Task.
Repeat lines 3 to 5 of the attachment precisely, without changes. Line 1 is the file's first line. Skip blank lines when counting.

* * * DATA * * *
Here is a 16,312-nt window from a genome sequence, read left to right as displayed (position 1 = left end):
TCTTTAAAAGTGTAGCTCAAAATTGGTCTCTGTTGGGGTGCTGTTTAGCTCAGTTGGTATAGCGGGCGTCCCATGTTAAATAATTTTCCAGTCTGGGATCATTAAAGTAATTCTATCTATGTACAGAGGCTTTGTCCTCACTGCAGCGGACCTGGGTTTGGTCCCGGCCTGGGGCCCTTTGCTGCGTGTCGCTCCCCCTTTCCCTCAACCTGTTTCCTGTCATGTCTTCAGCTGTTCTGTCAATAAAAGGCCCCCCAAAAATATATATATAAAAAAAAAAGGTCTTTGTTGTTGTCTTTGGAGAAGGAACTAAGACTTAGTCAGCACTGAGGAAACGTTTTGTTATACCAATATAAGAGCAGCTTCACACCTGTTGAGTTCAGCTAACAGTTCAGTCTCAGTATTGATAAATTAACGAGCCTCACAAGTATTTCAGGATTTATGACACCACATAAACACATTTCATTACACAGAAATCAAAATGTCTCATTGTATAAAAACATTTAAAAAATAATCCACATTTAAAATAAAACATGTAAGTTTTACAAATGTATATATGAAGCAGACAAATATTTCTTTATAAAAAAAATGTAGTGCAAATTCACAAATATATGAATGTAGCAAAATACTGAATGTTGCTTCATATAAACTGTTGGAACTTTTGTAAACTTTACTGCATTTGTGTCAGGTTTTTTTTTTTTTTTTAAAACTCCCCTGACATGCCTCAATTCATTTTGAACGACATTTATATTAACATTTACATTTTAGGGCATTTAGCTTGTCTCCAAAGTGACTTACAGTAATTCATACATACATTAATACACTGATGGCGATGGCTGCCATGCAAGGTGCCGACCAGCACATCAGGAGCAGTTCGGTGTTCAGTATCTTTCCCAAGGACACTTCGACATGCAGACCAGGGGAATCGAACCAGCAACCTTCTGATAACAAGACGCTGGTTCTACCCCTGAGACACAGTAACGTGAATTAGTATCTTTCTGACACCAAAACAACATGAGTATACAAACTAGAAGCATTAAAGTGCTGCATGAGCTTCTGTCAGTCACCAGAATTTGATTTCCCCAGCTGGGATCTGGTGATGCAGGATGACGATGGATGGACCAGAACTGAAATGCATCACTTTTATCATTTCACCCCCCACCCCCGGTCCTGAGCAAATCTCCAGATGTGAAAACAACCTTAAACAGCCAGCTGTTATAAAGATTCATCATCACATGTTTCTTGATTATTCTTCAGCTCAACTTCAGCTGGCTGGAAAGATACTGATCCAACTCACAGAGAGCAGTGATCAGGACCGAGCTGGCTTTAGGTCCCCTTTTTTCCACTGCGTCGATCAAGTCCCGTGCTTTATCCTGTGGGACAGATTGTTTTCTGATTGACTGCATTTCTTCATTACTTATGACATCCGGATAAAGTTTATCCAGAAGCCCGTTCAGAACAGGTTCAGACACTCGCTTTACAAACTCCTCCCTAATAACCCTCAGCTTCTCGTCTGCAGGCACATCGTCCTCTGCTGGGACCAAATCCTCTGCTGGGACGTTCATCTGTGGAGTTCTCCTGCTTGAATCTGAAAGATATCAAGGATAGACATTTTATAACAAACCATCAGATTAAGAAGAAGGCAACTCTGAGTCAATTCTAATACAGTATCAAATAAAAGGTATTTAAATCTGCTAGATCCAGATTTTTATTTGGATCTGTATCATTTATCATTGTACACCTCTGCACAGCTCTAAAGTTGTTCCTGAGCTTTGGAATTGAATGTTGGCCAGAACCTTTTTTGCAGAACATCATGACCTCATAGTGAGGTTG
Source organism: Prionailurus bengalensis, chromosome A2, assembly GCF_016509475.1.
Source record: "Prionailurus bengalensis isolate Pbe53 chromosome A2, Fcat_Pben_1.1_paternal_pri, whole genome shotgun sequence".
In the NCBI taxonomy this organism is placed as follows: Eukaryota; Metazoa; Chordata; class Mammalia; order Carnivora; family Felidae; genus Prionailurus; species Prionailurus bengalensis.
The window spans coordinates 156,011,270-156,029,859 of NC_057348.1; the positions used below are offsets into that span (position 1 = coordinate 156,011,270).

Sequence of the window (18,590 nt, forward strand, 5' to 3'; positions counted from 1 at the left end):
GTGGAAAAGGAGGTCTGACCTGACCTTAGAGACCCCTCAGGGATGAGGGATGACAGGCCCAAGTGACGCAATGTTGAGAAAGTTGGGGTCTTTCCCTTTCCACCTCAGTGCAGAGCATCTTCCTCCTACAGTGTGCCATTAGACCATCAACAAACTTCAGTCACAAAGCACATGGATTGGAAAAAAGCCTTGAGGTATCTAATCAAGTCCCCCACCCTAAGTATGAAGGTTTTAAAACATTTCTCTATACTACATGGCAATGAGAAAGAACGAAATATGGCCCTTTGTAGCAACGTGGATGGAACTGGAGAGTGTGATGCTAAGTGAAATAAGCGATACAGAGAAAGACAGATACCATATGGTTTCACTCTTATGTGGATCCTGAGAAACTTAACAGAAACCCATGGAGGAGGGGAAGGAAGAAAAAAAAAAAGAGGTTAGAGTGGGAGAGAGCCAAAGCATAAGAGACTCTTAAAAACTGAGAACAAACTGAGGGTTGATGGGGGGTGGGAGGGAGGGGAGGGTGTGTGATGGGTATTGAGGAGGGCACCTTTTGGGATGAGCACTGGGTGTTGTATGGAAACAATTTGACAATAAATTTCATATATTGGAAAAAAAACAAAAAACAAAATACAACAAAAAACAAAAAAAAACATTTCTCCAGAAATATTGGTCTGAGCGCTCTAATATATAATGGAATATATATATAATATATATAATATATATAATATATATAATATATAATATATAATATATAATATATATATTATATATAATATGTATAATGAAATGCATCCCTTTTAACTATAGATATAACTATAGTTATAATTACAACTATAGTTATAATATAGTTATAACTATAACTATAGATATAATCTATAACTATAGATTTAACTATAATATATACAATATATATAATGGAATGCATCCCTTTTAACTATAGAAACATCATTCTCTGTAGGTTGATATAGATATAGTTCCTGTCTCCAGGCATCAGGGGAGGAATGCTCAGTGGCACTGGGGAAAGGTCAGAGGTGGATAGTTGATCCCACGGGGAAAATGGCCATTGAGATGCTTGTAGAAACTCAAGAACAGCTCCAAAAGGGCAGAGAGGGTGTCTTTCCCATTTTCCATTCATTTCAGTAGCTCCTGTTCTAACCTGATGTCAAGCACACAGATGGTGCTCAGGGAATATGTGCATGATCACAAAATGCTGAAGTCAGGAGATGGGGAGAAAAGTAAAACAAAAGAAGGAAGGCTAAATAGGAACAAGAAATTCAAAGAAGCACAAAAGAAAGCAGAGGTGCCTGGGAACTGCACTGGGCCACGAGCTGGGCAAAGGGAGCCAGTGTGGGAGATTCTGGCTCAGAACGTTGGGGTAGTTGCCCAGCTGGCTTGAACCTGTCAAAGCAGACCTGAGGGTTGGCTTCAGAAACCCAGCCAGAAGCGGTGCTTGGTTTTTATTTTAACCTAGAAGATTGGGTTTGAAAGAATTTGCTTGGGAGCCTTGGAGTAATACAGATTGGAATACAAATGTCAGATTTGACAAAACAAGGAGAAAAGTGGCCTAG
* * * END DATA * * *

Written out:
Source organism: Prionailurus bengalensis, chromosome A2, assembly GCF_016509475.1.
Source record: "Prionailurus bengalensis isolate Pbe53 chromosome A2, Fcat_Pben_1.1_paternal_pri, whole genome shotgun sequence".
In the NCBI taxonomy this organism is placed as follows: Eukaryota; Metazoa; Chordata; class Mammalia; order Carnivora; family Felidae; genus Prionailurus; species Prionailurus bengalensis.